Laguna Beach Enacts Strict Balloon Ban

Laguna Beach Enacts Strict Balloon Ban.
Reading Time: 3 minutes

Laguna Beach Enacts Strict Balloon Ban. Image: Unsplash

Reading Time: 3 minutes

Laguna Beach Enacts Strict Balloon Ban

The City of Laguna Beach, California, has enacted a strict balloon ban on the sale and use of balloons within city limits. This ban is a step towards protecting the environment and preserving the health and safety of humans and animals alike and shows a shift in society’s attitudes. 

Balloons have been a staple of parties, events, and celebrations for over one hundred years. They are often associated with happy memories and good times. However, as many environmentalists and activists have warned, balloons are also one of the most harmful and dangerous products for the environment and wildlife. Balloons are made of rubber or plastic, and they pose a serious threat to marine life, birds, and other animals that mistake them for food or get entangled in them. 

In 1888, a company called the Pioneer Rubber Company began manufacturing rubber balloons in the United States. These balloons were made from vulcanized rubber and were much stronger and more durable than previous balloon designs. They quickly became popular as toys and decorations for parties and events.

In the early 1900s, advancements in technology made it possible to produce balloons in a wider range of colours and shapes. The use of helium gas to inflate balloons also became more common, as it allowed balloons to float in the air for longer periods of time.

Balloons, like many other single-use plastics, do not biodegrade and can remain in the environment for hundreds of years. When balloons are released into the air or accidentally fly away, they can end up in oceans, rivers, and other bodies of water and are often mistaken for food by marine life. 

Despite what the companies claim, they are not recyclable or biodegradable; almost every balloon ever made still exists in its original form. Balloon ban laws are the only way to reduce this horrific toll on wildlife.

Balloons are believed to be one of the top three most harmful forms of marine debris for wildlife, along with fishing gear and plastic bags. A study estimated that over 1.5 million marine animals, including mammals and birds, die each year due to ingesting or becoming entangled in plastic debris, including balloons.

Another study conducted by the Commonwealth Scientific and Industrial Research Organisation (CSIRO) in Australia found that balloons are one of the highest-risk plastic debris items for seabirds, with one in three birds that ingested a balloon dying as a result. The study estimates that over 100,000 seabirds die each year in Australia alone from ingesting or becoming entangled in plastic debris, including balloons.

It’s worth noting that the impact of balloons on wildlife is not just limited to those that ingest them. Balloons often have strong plastic strings that become entangled in vegetation or other structures and create long-lasting hazards for wildlife, causing injury or suffocation. Balloons that end up in the ocean can also contribute to the growing problem of ocean microplastics, which can be ingested by smaller organisms and eventually make their way up the food chain.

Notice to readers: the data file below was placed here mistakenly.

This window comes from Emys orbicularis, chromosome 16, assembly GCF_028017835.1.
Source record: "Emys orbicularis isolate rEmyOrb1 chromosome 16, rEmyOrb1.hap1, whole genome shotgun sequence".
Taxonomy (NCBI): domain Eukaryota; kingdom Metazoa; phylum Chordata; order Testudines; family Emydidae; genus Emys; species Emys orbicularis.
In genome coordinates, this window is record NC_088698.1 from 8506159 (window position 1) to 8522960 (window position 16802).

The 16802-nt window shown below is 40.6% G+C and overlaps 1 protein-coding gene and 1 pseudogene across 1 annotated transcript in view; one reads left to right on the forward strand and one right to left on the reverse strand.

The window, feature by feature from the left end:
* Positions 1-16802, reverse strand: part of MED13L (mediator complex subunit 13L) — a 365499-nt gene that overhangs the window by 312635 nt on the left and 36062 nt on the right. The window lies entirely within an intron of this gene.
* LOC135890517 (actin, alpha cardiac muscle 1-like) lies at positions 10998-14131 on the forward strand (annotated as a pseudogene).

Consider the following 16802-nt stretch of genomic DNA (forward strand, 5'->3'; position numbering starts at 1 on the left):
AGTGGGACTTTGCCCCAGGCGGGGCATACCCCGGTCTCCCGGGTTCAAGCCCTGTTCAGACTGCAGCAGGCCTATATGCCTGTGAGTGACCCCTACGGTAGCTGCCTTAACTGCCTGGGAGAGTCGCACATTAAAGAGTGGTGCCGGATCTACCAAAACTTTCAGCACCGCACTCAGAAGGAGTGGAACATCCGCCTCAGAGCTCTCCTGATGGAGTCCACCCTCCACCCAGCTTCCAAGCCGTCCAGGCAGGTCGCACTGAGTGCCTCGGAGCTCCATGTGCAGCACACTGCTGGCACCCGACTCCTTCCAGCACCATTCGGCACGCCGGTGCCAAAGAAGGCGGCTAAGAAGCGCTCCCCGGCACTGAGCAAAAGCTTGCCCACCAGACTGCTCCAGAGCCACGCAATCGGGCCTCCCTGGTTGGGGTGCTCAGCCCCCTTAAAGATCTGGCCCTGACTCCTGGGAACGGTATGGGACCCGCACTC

See also: 5 Eco Friendly Alternatives To Balloon Releases.

Balloon bans have been implemented in other cities and states in response to these environmental and health concerns. For example, California has already banned the release of balloons outdoors. Other cities, such as San Francisco and Manhattan Beach, have enacted similar bans on the sale and use of balloons.

Under San Diego’s new balloon ban policy, selling, distributing, or using any type of balloon is illegal within city limits. This includes latex balloons, mylar balloons, and any other type of balloon that can be inflated with air or helium. The ban applies to all businesses, including party stores, gift shops, and other retailers.

Violating the balloon ban can result in fines and penalties for individuals and businesses. The first offence for violating the ban is $100, the second offence is $200, and the third offence is $500. The city may also revoke business licenses for repeated violations.

Exceptions include balloons used for scientific or meteorological purposes, such as weather balloons and balloons used by healthcare providers for medical purposes.

The balloon ban in Laguna Beach is part of a broader effort to protect the environment and reduce the use of single-use plastics. By banning balloons, the city hopes to reduce the amount of plastic waste that ends up in the ocean and other bodies of water. The ban is also intended to raise awareness about the impact of plastic pollution on the environment and to encourage individuals and businesses to adopt more sustainable practices.

In addition to the environmental concerns, the ban on balloons is also aimed at protecting human health and safety. Balloons can pose a risk to power lines, which can cause power outages and other safety hazards such as wildfires. By eliminating balloons from the city’s landscape, Laguna Beach hopes to create a safer and healthier environment for all its residents, human and animal, terrestrial and aquatic. 

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